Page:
I’m just back in the office following a week abroad in Barcelona and London spent immersed in amazing cultural food and drink, and of course, all things mobile. I had high expectations given recent trips to Japan and China in the last 18 months, and was eager to experience an advanced mobile market with shorter-term applications to the US.
Added to the mix of jet lag and jam-packed schedules was pressure on my colleagues and I to host three clients we share across a couple of sister agencies. We were to participate in specific immersion activities and a series of vendor meetings designed to ensure we learned and absorbed as much as possible. The idea was we could learn from doing and use our personal experiences as springboards for ideation and feasibility testing of future marketing initiatives.
Admittedly, I was disappointed by week’s end. This isn’t to say the immersion activities fell short or the vendor and operator meetings lacked substance or failed to provide insightful information. On the contrary, the one-on-one dialogues provided more value than one could ever get from conference speaker sessions, sales presentations, or the bevy of mobile marketing programs we’d outlined for our clients (which, as it turned out, only proved too lengthy for the time we had in London).
Instead, I was disappointed because up until that point, I’d started to believe the barrage of negative press and trade articles claiming the US lags behind other emerging mobile markets. One simple statement from a vendor shook me awake: “Going retro with SMS.” These four words were all it took for me to realize it was no longer about the differences between the markets, but rather the commonalities.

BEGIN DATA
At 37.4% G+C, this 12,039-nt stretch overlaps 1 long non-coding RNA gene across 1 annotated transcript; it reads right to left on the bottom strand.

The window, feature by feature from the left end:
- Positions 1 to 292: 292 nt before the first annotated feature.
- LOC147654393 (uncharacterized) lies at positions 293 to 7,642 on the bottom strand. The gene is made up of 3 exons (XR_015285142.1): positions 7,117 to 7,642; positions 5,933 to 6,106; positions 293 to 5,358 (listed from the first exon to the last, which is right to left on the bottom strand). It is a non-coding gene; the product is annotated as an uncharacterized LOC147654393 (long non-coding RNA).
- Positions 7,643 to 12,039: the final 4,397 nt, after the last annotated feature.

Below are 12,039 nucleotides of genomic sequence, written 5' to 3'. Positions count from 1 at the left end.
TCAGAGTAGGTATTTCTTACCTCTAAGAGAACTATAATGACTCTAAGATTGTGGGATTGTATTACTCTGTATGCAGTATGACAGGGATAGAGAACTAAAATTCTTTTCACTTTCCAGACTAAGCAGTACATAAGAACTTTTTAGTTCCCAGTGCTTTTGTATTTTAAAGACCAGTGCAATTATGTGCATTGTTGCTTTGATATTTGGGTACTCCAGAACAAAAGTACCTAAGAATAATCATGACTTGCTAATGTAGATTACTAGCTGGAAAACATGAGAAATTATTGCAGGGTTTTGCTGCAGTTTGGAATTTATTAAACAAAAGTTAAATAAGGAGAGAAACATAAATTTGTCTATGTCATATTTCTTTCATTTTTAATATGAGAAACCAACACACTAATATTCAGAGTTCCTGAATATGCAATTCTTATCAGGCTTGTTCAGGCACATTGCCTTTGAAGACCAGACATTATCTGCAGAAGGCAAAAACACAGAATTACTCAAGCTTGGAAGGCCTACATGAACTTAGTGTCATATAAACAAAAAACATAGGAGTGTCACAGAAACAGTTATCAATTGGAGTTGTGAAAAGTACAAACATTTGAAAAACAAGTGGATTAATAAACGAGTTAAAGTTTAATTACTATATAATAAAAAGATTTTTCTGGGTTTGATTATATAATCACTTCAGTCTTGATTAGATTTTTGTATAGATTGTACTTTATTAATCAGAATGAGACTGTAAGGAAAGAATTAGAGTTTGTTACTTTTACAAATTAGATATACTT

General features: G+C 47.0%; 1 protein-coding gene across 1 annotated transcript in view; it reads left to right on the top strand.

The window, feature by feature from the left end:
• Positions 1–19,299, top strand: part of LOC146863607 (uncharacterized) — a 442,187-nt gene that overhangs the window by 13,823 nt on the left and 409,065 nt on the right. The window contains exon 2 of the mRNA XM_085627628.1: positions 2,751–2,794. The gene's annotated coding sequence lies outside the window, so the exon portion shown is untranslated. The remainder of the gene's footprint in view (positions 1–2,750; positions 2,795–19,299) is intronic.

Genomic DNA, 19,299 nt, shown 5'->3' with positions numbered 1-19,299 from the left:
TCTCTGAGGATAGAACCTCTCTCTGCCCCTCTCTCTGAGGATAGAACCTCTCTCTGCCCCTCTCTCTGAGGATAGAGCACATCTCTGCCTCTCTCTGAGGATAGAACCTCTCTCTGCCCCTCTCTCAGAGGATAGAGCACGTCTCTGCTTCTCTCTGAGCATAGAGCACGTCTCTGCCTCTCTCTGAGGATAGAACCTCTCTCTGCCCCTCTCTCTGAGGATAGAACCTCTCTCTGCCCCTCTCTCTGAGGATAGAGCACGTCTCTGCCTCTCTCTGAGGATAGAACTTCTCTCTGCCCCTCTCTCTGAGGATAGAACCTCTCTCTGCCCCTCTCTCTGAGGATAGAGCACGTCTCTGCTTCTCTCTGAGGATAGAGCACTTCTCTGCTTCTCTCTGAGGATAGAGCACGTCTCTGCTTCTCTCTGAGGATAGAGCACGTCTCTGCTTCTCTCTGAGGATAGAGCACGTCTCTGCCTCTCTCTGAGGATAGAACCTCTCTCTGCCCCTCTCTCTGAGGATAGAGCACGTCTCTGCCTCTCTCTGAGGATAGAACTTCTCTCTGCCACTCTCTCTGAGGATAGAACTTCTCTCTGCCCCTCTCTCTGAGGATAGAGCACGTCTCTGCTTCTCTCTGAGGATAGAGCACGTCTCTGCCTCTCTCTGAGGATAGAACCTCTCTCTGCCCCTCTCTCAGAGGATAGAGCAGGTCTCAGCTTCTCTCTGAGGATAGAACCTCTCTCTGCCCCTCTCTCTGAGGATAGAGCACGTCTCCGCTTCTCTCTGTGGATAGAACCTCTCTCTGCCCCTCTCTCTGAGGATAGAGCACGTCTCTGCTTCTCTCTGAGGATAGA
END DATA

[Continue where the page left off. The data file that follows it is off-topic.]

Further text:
To be fair, I’m not trying to sweep under the rug the fact the Eupean, Middle East and Africa (EMEA) region has some big advantages over the US. Use of multimedia messaging is commonplace and cross-carrier, for example, resulting in really robust brand and carrier interactions with consumers. Carriers (or operators, as they’re commonly called across the pond) are openly willing to engage with big brands and agencies to learn and share the best executions for bringing value to subscribers, even if that means looking to off-deck solutions to do it. There are a handful of marketing programs live at any given time that take advantage of more advanced mobile technologies such as bar codes and RFID (define).
There are, however, just as many similarities between the EMEA region and the US. Both markets struggle with a lack of publicly available case studies from which to learn. Everyone wants to hold his/her individual program’s successes and failures so close to the vest it actually stifles innovation. This also leads to a lack of standards and a big knowledge gap between knowing how best to translate programs across multiple regions. Voice and SMS continue to be the biggest drivers of current interaction between device and consumer; feature sets that are often overlooked because they are deemed too simplistic. When considering these common market elements, the potential for future growth is clear.
For some, the above market observations may appear obvious and elementary. But the message here is intended for those who think mobile might have a place in their marketing mix or in the marketing mix of the clients for whom they plan or buy media. What better place to start than with a well-planned and executed SMS program? Without brand participation to bring mobile consumers the experiences and content they crave, we may never have the opportunity to leapfrog ahead and lead a market now rather than simply follow in the footsteps of those who have come before.
“Going retro” may just be best accomplished by utilizing an old school mobile feature that’s quickly becoming ubiquitous among mobile subscribers.
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